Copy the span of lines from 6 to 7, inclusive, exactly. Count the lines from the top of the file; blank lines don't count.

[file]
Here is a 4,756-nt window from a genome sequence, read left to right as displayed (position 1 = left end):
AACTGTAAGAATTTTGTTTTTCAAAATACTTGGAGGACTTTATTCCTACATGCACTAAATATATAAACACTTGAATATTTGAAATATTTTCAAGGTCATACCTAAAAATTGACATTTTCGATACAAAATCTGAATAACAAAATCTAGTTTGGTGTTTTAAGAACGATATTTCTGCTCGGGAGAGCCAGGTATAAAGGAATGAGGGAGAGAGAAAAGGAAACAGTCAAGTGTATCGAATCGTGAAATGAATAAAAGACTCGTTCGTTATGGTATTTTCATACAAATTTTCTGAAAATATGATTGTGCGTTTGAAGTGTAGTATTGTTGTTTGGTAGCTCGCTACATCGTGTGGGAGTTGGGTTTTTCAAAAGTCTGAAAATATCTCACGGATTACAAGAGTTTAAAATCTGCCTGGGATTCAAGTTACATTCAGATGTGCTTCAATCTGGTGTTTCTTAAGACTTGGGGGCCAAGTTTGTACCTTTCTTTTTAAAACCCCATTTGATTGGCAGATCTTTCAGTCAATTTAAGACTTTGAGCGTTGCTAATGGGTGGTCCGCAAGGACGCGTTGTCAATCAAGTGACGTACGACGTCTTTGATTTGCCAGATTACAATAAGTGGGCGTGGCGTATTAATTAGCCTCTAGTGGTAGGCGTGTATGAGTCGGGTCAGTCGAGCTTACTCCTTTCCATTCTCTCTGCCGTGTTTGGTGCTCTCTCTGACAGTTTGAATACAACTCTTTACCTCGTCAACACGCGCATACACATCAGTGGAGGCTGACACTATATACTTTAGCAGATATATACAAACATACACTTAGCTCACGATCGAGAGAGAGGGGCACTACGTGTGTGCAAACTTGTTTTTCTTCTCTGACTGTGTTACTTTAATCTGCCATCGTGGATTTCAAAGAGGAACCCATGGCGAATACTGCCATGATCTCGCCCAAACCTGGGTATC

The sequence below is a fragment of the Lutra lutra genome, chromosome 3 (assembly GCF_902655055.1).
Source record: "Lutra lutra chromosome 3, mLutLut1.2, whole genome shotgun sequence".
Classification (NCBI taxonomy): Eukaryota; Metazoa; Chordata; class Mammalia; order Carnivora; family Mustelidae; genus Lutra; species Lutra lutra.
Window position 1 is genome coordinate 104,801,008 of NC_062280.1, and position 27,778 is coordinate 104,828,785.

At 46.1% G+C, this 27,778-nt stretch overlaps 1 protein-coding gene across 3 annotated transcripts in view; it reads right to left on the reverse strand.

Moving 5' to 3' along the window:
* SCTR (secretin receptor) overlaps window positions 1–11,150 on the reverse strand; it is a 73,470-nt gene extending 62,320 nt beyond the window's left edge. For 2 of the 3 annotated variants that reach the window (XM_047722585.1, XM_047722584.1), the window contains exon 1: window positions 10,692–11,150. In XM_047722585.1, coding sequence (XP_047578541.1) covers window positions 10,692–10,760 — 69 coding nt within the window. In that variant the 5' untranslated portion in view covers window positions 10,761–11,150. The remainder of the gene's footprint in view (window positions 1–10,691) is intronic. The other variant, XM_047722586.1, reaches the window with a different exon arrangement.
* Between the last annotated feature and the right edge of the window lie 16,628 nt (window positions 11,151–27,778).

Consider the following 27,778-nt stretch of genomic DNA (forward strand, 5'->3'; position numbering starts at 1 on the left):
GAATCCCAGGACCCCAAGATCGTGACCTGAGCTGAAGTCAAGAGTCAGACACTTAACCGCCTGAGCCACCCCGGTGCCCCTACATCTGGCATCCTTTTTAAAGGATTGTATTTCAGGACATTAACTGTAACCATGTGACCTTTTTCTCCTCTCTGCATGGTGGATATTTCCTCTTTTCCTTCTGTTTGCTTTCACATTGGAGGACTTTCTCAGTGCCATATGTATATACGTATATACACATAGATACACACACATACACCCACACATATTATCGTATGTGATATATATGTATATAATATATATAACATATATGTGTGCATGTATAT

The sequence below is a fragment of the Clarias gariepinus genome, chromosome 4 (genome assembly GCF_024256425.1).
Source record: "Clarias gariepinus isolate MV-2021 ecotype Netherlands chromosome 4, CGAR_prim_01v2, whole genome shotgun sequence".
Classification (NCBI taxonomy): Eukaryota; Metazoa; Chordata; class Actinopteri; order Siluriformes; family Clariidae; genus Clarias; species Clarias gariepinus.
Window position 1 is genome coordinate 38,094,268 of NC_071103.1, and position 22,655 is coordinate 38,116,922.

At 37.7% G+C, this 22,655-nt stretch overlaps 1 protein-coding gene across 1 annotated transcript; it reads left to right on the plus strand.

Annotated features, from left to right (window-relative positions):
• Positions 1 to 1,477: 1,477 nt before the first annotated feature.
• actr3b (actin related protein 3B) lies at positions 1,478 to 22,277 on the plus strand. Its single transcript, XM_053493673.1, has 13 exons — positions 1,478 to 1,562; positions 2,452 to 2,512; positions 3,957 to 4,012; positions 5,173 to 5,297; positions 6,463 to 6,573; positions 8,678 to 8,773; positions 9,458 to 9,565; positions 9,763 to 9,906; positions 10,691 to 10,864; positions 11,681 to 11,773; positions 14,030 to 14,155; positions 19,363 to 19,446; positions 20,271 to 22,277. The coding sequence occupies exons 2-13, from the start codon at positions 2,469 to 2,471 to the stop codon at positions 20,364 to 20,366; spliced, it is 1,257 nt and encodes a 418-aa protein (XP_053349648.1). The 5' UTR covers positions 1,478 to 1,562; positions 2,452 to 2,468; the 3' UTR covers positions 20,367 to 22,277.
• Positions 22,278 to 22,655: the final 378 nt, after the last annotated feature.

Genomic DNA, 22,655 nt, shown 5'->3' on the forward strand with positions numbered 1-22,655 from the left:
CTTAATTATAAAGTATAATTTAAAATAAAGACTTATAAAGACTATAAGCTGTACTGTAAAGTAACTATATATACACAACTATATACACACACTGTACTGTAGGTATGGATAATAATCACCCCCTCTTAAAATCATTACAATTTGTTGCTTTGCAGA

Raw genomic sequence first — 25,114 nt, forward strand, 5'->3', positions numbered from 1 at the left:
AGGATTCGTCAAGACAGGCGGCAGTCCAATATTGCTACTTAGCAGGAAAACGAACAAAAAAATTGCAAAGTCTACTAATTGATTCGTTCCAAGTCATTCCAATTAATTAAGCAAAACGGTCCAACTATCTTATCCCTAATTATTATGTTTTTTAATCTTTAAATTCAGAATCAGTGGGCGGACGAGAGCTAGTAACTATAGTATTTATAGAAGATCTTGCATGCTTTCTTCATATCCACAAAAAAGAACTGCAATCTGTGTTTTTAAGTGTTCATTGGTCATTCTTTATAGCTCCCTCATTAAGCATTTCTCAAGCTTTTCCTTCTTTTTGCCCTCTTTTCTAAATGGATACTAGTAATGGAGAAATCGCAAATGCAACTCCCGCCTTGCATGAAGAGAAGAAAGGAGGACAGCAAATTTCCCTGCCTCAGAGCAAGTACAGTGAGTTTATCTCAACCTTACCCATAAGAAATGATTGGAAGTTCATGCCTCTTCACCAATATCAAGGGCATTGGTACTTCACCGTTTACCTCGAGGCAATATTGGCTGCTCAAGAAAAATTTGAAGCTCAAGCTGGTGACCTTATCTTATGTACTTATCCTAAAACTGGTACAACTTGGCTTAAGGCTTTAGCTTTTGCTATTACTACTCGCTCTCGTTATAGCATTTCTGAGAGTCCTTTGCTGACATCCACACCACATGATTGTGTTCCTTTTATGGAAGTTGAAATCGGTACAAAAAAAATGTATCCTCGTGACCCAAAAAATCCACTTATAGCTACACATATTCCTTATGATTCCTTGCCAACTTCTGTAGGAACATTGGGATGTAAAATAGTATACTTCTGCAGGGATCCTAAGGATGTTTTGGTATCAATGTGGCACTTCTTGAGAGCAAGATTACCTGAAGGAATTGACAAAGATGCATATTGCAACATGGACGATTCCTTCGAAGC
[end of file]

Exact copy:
Window position 1 is genome coordinate 104,801,008 of NC_062280.1, and position 27,778 is coordinate 104,828,785.

At 46.1% G+C, this 27,778-nt stretch overlaps 1 protein-coding gene across 3 annotated transcripts in view; it reads right to left on the reverse strand.